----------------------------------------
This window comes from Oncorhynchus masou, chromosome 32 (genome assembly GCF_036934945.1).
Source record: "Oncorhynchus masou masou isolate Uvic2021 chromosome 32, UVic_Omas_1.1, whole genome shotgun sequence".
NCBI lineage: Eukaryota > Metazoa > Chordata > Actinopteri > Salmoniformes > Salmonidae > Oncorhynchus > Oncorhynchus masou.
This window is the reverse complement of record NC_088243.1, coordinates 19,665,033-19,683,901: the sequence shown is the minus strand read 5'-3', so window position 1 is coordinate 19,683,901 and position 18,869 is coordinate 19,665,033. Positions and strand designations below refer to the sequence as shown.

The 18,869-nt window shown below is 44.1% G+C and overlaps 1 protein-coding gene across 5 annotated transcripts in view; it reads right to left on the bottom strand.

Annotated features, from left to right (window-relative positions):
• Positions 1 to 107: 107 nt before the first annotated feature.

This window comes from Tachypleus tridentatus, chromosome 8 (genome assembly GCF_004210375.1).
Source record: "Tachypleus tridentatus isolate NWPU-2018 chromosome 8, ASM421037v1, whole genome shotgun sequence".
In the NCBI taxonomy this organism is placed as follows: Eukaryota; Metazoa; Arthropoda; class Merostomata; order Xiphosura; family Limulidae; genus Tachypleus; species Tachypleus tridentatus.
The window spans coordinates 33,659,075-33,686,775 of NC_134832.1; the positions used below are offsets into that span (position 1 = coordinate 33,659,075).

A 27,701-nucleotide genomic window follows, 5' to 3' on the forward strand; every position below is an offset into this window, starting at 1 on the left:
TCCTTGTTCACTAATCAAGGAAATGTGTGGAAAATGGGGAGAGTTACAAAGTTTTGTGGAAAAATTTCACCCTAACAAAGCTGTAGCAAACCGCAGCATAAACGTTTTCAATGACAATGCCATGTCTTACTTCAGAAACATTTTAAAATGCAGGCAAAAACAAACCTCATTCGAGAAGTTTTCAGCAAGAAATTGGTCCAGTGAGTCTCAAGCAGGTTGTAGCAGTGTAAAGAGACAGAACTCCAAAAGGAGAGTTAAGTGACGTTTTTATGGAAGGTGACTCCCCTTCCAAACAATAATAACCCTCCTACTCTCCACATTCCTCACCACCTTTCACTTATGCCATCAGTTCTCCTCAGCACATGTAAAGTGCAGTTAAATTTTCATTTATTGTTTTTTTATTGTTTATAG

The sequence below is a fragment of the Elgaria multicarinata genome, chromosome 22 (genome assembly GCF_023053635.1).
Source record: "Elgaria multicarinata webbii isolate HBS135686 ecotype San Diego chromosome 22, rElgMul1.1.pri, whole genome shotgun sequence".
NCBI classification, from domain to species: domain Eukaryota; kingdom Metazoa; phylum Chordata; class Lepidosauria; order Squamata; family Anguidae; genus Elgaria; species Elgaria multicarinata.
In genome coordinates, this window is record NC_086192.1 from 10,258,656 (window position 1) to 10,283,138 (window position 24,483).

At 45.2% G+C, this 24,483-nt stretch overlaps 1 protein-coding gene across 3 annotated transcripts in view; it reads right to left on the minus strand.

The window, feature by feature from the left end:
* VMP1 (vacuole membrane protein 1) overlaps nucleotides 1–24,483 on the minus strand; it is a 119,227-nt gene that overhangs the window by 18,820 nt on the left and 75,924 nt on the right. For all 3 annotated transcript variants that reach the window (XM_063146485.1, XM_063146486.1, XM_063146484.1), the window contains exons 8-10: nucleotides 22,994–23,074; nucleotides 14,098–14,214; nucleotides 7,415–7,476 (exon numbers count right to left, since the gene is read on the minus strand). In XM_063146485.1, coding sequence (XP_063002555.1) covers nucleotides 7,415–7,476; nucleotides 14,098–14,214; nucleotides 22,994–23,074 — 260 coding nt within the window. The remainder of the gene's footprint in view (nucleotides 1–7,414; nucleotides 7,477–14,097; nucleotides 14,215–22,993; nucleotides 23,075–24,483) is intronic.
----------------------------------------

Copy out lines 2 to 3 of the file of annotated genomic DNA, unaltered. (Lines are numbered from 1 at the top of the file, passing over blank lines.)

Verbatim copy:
Source record: "Oncorhynchus masou masou isolate Uvic2021 chromosome 32, UVic_Omas_1.1, whole genome shotgun sequence".
NCBI lineage: Eukaryota > Metazoa > Chordata > Actinopteri > Salmoniformes > Salmonidae > Oncorhynchus > Oncorhynchus masou.